Supply Management: How Dairy Farmers Milk Consumers

dairyfarmerthinMy neighbour is a dairy farmer. He sells milk to the local grocery store for $1 per litre. I have a farm too, and I think I can produce milk cheaper (for whatever reason: I have access to better feed, my kids help out on the farm, I know a lot about cows). So I buy some cows and start selling my milk to the store for 95c per litre. Now everyone who buys milk at the local store gets cheaper milk.

Then I wake up one morning and two burly government employees are walking down my driveway. I approach them, but they push past me and head to the barn where my cows are. They proceed to break my cows’ legs with baseball bats and say to me: “Nobody is allowed to sell milk for less than $1 per litre. Raise your price to $1 per litre, or else”.

This happens every day in Canada.

Canada has a system called Supply Management in which government regulated organizations decide how much milk (and cheese, eggs, and chicken) they think people need, and set a price for how much they think it should cost. Anyone producing milk is restricted to selling it at that set price: no lower.

But what if someone can produce it cheaper? Shouldn’t I be able to buy it for that lower price? Yes, you should. But you can’t.

You might be wondering how such legislation could ever come to exist. One stormy day in 1970, dairy farmers got together with the Prime Minister in a secret lair inside a volcano. Here’s how the meeting went:

Dairy farmers: “Gentlemen, let’s set a high price for milk, and let’s all agree to sell milk at that price. Prime Minister, we just need you to make sure no one else sells milk cheaper than that. In exchange, you’ll get our support in the next election.”

Prime Minister (brandishing a baseball bat): “You got it.”

If that sounds like a government-backed cartel, it’s because that’s exactly what it is. But there’s no way the public would go along with it if they knew that’s how it went down. So here’s how the dairy farmers try to sell it to you:

1) With Supply Management, you will have a steady supply of milk.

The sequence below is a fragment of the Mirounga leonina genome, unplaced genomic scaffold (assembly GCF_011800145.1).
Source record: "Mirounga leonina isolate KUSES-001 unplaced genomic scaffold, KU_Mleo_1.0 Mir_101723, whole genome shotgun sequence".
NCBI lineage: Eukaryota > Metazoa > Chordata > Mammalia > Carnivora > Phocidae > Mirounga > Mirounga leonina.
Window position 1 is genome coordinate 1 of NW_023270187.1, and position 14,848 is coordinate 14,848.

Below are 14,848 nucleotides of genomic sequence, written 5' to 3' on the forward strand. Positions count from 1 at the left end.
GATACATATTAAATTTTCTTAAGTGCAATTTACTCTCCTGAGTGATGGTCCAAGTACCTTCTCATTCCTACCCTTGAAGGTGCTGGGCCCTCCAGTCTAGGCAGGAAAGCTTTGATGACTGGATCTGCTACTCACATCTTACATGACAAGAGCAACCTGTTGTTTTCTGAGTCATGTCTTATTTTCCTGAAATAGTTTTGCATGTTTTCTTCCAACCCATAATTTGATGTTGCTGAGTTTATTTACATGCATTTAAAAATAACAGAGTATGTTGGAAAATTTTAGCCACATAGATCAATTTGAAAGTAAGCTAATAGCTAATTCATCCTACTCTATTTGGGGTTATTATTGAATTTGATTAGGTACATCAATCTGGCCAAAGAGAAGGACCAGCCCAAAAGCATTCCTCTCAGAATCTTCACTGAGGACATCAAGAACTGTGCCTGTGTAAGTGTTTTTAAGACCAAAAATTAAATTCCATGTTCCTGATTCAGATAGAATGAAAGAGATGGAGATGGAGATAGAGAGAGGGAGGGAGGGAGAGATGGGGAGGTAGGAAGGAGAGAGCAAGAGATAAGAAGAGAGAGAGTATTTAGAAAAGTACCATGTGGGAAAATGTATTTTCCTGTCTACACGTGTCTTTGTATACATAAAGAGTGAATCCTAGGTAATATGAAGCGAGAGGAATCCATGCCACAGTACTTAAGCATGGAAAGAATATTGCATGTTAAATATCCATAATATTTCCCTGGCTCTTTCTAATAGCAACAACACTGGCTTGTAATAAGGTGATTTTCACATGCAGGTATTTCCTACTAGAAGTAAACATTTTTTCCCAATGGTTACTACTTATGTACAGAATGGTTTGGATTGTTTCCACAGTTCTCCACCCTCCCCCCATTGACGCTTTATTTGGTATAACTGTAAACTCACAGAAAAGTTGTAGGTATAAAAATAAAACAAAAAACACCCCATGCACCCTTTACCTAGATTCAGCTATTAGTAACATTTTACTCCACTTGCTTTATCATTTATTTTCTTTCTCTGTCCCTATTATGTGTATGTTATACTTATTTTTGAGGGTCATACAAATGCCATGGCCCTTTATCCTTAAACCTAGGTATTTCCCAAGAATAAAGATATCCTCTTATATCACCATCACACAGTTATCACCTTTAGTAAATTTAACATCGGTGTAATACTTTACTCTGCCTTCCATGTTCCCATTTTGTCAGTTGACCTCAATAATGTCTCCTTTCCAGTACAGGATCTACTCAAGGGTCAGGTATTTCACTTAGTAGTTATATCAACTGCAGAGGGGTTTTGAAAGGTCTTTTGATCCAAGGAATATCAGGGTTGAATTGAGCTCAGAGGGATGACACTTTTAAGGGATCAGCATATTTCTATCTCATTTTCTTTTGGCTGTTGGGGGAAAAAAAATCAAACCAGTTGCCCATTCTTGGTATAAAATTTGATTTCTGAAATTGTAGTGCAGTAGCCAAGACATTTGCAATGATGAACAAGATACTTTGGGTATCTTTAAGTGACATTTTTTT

2) The price will be stable.

Supply and price fluctuation doesn’t seem to be a significant issue with other foods at the grocery store. Still, sometimes the supply and price of goods do fluctuate: this is normal and healthy.

3) We’ll be able to keep Canadian dairy farmers in business, and you’ll get made-in-Canada milk.

This is the kind of thing Donald Trump would say to rally his xenophobic/protectionist base. But most people don’t fall for that anymore.

4) With Supply Management, we don’t have to use government subsidies to prop up the dairy industry.

Or in other words, instead of taking money from you in the form of taxes, we’ll take it from you in the form of more expensive milk.

Don’t be fooled. Supply Management is primarily a way for dairy farmers to extract economic rents from consumers. And you don’t really notice it happening: it’s only a few cents per litre. But the dairy farmers definitely notice it. For them, those few cents add up and could mean the difference between them keeping their farm or losing it. That means they have some real incentive to make sure this legislation is in place. So they spend time and money lobbying the government to keep it around.

I know it’s hard to be outraged by slightly more expensive dairy, chicken, and eggs, but we have to try. Those little price hikes add up: especially for the poor. Fortunately, people are starting to catch on. Some politicians (like this guy, who has a decent shot at being the next prime minister) are saying enough is enough. And we should be too. Supply Management hurts consumers, and is an affront to economic freedom.

One thought on “Supply Management: How Dairy Farmers Milk Consumers

  1. Great article. I suppose this explains all of the strange milk advertising campaigns. I’ve always been puzzled as to why or how and entire product would need advertising when there are well known individual brands of milk who have no individual advertising presence whatsoever. What follows is almost no opinion as to what brand of milk to buy or what brand is better or worse.

    You can also look at other cheap beverages like drinking bottled water as good example of how less regulation on the industry is definitely better for the consumer. Obviously in bottled water there is a range of price from two dollars Evian to a 12 pack flat of water for almost the same price. The nice thing is that both options are easily purchasable and probably bring each company decent returns. Not to mention the fact that we can buy water from Canadian sources or from worldwide sources with no restrictions or regulations.

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